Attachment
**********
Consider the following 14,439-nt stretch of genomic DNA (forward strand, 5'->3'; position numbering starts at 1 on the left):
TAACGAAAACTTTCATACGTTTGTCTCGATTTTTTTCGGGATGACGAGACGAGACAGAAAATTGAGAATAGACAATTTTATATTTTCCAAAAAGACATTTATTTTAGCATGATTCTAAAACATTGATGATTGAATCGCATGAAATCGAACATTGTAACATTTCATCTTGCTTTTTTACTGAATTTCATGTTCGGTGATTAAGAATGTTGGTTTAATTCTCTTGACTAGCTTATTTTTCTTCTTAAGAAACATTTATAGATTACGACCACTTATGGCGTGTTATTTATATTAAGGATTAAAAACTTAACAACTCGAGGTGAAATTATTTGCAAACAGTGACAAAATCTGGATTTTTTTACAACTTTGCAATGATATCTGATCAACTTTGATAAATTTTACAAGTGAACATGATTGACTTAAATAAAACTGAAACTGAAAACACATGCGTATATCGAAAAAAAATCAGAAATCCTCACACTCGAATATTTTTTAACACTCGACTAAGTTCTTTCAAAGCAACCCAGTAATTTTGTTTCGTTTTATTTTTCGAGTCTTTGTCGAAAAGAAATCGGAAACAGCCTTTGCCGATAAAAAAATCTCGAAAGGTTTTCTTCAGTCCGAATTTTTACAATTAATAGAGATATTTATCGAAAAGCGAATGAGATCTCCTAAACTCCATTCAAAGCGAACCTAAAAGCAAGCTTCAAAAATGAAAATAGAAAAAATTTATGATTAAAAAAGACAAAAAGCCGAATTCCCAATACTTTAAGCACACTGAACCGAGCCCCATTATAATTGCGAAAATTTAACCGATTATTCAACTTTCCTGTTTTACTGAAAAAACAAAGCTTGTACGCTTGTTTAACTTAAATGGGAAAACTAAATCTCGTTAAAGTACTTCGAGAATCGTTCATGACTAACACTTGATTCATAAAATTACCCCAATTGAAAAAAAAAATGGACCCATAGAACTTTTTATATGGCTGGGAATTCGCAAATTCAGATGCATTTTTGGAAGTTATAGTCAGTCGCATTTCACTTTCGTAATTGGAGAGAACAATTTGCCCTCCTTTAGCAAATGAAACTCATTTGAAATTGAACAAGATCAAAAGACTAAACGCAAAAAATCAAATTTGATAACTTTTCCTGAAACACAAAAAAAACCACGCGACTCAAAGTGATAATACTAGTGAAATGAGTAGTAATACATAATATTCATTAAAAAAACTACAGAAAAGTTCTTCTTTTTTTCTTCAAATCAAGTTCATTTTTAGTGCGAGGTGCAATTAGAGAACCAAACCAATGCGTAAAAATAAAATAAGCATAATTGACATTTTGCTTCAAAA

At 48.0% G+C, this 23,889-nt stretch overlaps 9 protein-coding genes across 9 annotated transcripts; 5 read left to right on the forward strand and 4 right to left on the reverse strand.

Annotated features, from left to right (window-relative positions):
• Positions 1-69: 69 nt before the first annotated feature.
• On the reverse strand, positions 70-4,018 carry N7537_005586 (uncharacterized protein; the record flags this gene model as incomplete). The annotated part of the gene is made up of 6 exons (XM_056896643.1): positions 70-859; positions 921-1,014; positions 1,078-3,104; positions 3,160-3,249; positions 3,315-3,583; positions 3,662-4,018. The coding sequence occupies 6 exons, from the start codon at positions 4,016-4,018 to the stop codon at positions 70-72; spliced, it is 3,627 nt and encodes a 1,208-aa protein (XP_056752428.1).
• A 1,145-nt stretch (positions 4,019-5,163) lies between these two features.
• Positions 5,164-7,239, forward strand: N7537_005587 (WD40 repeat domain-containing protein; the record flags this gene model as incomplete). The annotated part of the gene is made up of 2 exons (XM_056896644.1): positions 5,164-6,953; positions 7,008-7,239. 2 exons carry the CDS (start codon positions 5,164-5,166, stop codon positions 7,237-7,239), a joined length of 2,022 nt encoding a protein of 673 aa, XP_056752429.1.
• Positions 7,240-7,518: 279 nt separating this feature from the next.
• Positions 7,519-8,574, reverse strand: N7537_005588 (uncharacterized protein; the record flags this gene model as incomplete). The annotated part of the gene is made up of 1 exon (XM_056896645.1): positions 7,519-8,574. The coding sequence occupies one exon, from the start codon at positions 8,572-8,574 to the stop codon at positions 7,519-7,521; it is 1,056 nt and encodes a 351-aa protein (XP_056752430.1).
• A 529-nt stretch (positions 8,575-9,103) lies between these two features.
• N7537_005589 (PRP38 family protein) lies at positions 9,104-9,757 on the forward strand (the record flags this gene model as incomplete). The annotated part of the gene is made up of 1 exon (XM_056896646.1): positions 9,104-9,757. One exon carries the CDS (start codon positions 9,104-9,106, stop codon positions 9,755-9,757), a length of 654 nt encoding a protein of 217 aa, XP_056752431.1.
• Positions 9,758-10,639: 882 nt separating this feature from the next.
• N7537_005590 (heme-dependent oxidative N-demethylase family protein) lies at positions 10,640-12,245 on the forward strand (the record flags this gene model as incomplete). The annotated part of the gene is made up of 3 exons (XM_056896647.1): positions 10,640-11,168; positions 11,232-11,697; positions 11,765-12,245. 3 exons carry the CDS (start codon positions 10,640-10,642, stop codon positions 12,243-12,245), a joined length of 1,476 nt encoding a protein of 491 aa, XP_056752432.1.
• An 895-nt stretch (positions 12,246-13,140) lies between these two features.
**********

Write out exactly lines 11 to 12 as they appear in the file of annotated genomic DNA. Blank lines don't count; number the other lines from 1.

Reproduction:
• A 529-nt stretch (positions 8,575-9,103) lies between these two features.
• N7537_005589 (PRP38 family protein) lies at positions 9,104-9,757 on the forward strand (the record flags this gene model as incomplete). The annotated part of the gene is made up of 1 exon (XM_056896646.1): positions 9,104-9,757. One exon carries the CDS (start codon positions 9,104-9,106, stop codon positions 9,755-9,757), a length of 654 nt encoding a protein of 217 aa, XP_056752431.1.